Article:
By Kyle Roderick Eager to appeal to maximum numbers of youth- and beauty-conscious baby boomers, certain skin care companies are attempting to legitimize their anti-aging preparations by subjecting them to scientific research and/or promoting their medical and cosmetic use. Medical studies have shown that oxygen in the skin decreases with age, sun exposure, frequent air travel, smoking and various other environmental and health factors. With decreased oxygen, free radicals, or destructive molecules which are believed to cause aging, are created in the skin and cause damage. Until recently, the only medically documented method for increasing oxygen in the skin, and thus nourishing it and protecting it from premature aging, was by enclosing patients in hyperbaric oxygen chambers (used in hospitals to heal burns, wounds and skin grafts.) However, some preparations on the market have undergone research proving that they can increase oxygen levels in the skin, reduce wrinkles, and help prevent further skin aging. In other words, there may be more than a little hope for preventing visible signs of skin aging amid all the beauty industry hype. "While these findings are somewhat significant, consumers should bear in mind that they constitute preliminary research," says Bayly Ledes, editor of ATHENA, a new national beauty magazine published by the Hachette Filipacchi organization. "These studies have not been widely replicated and they only concern one anti-oxidant formula," she notes. This means, among other things, that "Other skin care products containing anti-oxidants may lack efficacy."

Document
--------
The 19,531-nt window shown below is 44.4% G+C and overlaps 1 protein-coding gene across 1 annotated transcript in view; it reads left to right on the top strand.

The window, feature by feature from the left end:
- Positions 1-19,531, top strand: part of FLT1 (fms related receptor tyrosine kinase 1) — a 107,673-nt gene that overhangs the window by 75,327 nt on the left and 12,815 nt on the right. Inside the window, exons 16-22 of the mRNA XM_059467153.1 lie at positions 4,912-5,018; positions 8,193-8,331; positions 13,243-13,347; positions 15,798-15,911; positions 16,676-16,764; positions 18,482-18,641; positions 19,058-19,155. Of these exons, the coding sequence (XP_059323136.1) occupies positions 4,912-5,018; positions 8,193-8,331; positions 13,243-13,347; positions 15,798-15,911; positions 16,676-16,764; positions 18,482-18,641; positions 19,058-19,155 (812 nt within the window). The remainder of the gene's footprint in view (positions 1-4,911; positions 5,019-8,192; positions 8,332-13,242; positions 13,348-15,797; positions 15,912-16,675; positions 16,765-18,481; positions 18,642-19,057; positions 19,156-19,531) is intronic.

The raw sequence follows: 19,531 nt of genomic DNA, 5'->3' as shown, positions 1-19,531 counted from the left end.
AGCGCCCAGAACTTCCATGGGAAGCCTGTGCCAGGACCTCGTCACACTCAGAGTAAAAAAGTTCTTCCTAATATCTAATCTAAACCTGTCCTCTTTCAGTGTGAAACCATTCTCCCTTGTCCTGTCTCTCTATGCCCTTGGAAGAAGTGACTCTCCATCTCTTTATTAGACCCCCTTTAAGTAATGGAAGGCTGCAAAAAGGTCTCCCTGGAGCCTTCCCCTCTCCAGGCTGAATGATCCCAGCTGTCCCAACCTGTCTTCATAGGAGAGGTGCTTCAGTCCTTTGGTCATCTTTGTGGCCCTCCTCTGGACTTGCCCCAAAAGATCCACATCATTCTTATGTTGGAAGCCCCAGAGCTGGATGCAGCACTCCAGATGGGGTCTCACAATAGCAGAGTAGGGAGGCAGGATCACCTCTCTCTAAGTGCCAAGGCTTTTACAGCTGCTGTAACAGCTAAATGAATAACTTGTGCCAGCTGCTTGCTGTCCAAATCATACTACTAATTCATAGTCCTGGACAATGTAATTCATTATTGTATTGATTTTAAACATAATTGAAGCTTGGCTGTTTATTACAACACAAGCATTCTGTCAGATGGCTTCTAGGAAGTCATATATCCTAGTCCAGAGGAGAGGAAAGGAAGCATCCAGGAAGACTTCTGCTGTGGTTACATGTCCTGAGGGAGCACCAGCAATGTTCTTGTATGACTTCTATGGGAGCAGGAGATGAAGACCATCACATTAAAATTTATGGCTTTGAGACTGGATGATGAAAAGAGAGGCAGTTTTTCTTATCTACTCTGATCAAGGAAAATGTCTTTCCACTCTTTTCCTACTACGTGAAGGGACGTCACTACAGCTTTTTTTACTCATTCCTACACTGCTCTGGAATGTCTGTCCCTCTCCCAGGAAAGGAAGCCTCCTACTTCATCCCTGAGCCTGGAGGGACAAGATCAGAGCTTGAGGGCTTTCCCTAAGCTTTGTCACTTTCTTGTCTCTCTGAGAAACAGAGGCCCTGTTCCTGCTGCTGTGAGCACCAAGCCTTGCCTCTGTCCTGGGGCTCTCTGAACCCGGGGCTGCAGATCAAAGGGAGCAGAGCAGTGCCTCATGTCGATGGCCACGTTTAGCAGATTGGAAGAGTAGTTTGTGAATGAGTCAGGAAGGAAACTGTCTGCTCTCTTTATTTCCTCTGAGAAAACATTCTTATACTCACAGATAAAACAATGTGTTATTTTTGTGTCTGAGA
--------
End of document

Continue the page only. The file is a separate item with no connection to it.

According to a recent 18-month satellite study of the Supplementation, Vitamin and Mineral and Anti-Oxidant (SU.VI.MAX) trial, applying anti-oxidant vitamins and minerals directly to the skin may significantly reduce and promote natural self-repair of some long-term damage caused by environmental exposure. The eight-year trial, being conducted by a non-profit group of independent French scientists and dermatologists, is supported by grants from various industries such as food, pharmaceutical and travel. SU.VI.MAX and Estee Lauder collaborated on a study evaluating the benefits of topical application of anti-oxidants. According to Daniel Maes, Ph.D., Lauder vice-president of research and development, "We examined the damage caused by environmental and oxidative stress, and tested the efficacy of an anti-oxidant lotion containing seven different molecules, including carnotic acid, which is an extract of rosemary."
Scientists measured skin aging in women living in Tours, Grenoble and Toulouse -- French cities with varying levels of UV radiation. Every six months, scientists took impressions with silicone replicating "mask" material of lines and wrinkles near the eyes. Dermatologists then evaluated these marks with the help of computer analysis.